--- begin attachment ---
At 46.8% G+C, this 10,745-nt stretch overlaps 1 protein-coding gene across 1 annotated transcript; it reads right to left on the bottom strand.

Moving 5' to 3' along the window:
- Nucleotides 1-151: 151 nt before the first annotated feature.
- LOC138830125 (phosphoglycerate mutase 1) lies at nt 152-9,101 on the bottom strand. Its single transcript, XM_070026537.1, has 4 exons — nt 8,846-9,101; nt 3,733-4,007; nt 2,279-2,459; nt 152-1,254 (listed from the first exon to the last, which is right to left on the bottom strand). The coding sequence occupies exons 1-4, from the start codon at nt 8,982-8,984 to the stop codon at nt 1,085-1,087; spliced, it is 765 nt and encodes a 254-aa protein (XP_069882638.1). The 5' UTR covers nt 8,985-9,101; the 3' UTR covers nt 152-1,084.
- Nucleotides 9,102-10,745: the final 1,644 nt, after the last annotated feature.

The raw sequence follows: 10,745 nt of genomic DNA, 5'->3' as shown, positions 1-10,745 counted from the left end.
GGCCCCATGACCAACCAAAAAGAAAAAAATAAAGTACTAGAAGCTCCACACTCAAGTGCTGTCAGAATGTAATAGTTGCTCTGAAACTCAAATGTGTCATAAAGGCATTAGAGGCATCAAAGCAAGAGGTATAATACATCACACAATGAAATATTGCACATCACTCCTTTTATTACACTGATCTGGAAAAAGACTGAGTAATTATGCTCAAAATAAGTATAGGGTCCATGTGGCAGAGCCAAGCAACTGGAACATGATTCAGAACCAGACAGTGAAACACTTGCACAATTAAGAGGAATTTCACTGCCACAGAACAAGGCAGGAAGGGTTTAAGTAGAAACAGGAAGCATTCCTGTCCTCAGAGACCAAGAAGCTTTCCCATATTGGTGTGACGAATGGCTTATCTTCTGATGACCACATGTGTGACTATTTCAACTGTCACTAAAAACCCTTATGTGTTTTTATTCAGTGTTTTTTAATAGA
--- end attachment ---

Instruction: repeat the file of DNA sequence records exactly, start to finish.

At 46.8% G+C, this 10,745-nt stretch overlaps 1 protein-coding gene across 1 annotated transcript; it reads right to left on the bottom strand.

Moving 5' to 3' along the window:
- Nucleotides 1-151: 151 nt before the first annotated feature.
- LOC138830125 (phosphoglycerate mutase 1) lies at nt 152-9,101 on the bottom strand. Its single transcript, XM_070026537.1, has 4 exons — nt 8,846-9,101; nt 3,733-4,007; nt 2,279-2,459; nt 152-1,254 (listed from the first exon to the last, which is right to left on the bottom strand). The coding sequence occupies exons 1-4, from the start codon at nt 8,982-8,984 to the stop codon at nt 1,085-1,087; spliced, it is 765 nt and encodes a 254-aa protein (XP_069882638.1). The 5' UTR covers nt 8,985-9,101; the 3' UTR covers nt 152-1,084.
- Nucleotides 9,102-10,745: the final 1,644 nt, after the last annotated feature.

The raw sequence follows: 10,745 nt of genomic DNA, 5'->3' as shown, positions 1-10,745 counted from the left end.
GGCCCCATGACCAACCAAAAAGAAAAAAATAAAGTACTAGAAGCTCCACACTCAAGTGCTGTCAGAATGTAATAGTTGCTCTGAAACTCAAATGTGTCATAAAGGCATTAGAGGCATCAAAGCAAGAGGTATAATACATCACACAATGAAATATTGCACATCACTCCTTTTATTACACTGATCTGGAAAAAGACTGAGTAATTATGCTCAAAATAAGTATAGGGTCCATGTGGCAGAGCCAAGCAACTGGAACATGATTCAGAACCAGACAGTGAAACACTTGCACAATTAAGAGGAATTTCACTGCCACAGAACAAGGCAGGAAGGGTTTAAGTAGAAACAGGAAGCATTCCTGTCCTCAGAGACCAAGAAGCTTTCCCATATTGGTGTGACGAATGGCTTATCTTCTGATGACCACATGTGTGACTATTTCAACTGTCACTAAAAACCCTTATGTGTTTTTATTCAGTGTTTTTTAATAGA